Third Reich Ruins | 14156
They did not. None of the laws were relaxed, but an instruction was sent out that there were to be no arrests without prior permission, that was all. Instead, anyone who could have caused trouble at the Olympics was rounded up and interned for at least the duration of the Games, unknown to the foreign Press and athletes competing in the 1936 Games.
The United States Holocaust Memorial Museum has a thorough article about the 1936 Olympics which is well worth reading.
In August 1936, the Nazi regime tried to camouflage its violent racist policies while it hosted the Summer Olympics. Most anti-Jewish signs were temporarily removed and newspapers toned down their harsh rhetoric. Thus, the regime exploited the Olympic Games to present foreign spectators and journalists with a false image of a peaceful, tolerant Germany.
Ignorant of what was happening to people in Germany, a number of Jewish athletes from around the world, competed.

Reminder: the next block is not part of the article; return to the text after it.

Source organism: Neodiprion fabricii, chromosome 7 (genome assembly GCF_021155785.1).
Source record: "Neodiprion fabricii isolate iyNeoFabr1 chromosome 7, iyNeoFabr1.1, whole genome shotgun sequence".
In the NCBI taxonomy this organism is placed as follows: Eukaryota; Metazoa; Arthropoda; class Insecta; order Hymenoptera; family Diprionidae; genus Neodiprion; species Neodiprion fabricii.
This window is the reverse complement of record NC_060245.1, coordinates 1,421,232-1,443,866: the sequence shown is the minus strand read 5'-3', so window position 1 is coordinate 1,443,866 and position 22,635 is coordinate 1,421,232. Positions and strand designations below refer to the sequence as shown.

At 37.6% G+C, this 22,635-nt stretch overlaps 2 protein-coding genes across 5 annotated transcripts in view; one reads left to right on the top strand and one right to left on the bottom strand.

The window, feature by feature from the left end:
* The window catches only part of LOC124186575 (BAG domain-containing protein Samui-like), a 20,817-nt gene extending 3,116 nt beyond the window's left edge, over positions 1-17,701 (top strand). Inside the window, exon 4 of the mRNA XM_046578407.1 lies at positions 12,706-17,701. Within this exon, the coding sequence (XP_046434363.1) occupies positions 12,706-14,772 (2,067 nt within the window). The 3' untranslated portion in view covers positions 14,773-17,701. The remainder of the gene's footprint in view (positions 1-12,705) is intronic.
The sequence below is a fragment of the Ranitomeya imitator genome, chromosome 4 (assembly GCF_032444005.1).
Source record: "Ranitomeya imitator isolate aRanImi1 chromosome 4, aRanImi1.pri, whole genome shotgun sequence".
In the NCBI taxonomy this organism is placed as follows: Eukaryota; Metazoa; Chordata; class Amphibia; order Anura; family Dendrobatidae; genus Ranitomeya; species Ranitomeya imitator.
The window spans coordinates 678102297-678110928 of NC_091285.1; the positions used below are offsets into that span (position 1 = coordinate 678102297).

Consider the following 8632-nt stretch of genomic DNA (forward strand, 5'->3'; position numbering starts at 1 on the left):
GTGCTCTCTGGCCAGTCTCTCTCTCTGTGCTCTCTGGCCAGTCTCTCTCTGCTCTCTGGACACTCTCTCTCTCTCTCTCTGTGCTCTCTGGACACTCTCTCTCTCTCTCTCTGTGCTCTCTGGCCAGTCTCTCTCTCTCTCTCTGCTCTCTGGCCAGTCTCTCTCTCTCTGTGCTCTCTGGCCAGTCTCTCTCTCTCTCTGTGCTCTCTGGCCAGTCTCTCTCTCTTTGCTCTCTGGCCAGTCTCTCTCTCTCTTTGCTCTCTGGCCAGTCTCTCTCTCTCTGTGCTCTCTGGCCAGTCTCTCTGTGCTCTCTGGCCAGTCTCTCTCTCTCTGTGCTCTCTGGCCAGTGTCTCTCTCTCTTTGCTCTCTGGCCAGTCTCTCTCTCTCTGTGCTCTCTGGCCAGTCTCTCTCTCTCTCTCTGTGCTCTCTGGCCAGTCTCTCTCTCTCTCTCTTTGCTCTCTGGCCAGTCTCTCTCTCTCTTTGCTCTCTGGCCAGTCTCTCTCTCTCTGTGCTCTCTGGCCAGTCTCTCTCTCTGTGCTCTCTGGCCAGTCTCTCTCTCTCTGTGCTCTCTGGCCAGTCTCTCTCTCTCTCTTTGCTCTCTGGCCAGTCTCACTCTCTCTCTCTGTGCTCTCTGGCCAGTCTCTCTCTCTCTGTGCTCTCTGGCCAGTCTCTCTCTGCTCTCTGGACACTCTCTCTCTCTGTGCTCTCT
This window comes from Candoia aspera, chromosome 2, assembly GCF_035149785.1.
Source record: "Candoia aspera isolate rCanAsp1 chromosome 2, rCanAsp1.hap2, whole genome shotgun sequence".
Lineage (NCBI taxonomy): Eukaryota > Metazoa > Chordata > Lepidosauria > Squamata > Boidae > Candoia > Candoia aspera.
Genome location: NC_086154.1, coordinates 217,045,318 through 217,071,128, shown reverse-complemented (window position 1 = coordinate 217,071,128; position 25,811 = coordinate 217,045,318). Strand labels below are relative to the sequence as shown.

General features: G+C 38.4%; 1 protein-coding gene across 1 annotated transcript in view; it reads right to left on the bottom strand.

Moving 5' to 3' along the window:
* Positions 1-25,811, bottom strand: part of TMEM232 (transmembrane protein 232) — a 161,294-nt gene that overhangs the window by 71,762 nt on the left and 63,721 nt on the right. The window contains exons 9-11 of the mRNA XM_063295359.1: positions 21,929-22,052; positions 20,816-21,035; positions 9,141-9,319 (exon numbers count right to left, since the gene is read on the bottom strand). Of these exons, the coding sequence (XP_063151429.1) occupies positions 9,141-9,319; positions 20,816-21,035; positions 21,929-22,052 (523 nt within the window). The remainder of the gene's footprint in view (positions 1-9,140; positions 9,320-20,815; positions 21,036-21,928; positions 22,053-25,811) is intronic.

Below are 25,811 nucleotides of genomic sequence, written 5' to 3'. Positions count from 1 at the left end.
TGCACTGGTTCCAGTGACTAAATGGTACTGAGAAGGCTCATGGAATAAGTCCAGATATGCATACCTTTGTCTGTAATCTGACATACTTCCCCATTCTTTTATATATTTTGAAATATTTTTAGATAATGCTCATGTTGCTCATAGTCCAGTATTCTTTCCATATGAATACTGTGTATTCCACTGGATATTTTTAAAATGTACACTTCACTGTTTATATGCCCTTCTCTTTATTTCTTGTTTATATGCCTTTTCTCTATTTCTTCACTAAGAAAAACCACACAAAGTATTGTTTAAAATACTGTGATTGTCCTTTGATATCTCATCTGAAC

As most did not fully grasp at the time the extent and purpose of Nazi persecution of Jews and other groups, these athletes chose to compete.
And here is the killer bit as far as the LGBTI community is concerned.
The Nazis made elaborate preparations for the August 1–16 Summer Games. A huge sports complex was constructed and Olympic flags and swastikas bedecked the monuments and houses of a festive, crowded Berlin. Most tourists were unaware that the Nazi regime had temporarily removed anti-Jewish signs, nor would they have known of a police roundup of Roma in Berlin, ordered by the German Ministry of the Interior. On July 16, 1936, some 800 Roma residing in Berlin and its environs were arrested and interned under police guard in a special camp in the Berlin suburb of Marzahn. Nazi officials also ordered that foreign visitors should not be subjected to the criminal penalties of German anti-homosexuality laws.
The article also reminds us that boycotts were organised but were ineffective. It also highlights poor writing and checking among journalists who should know better.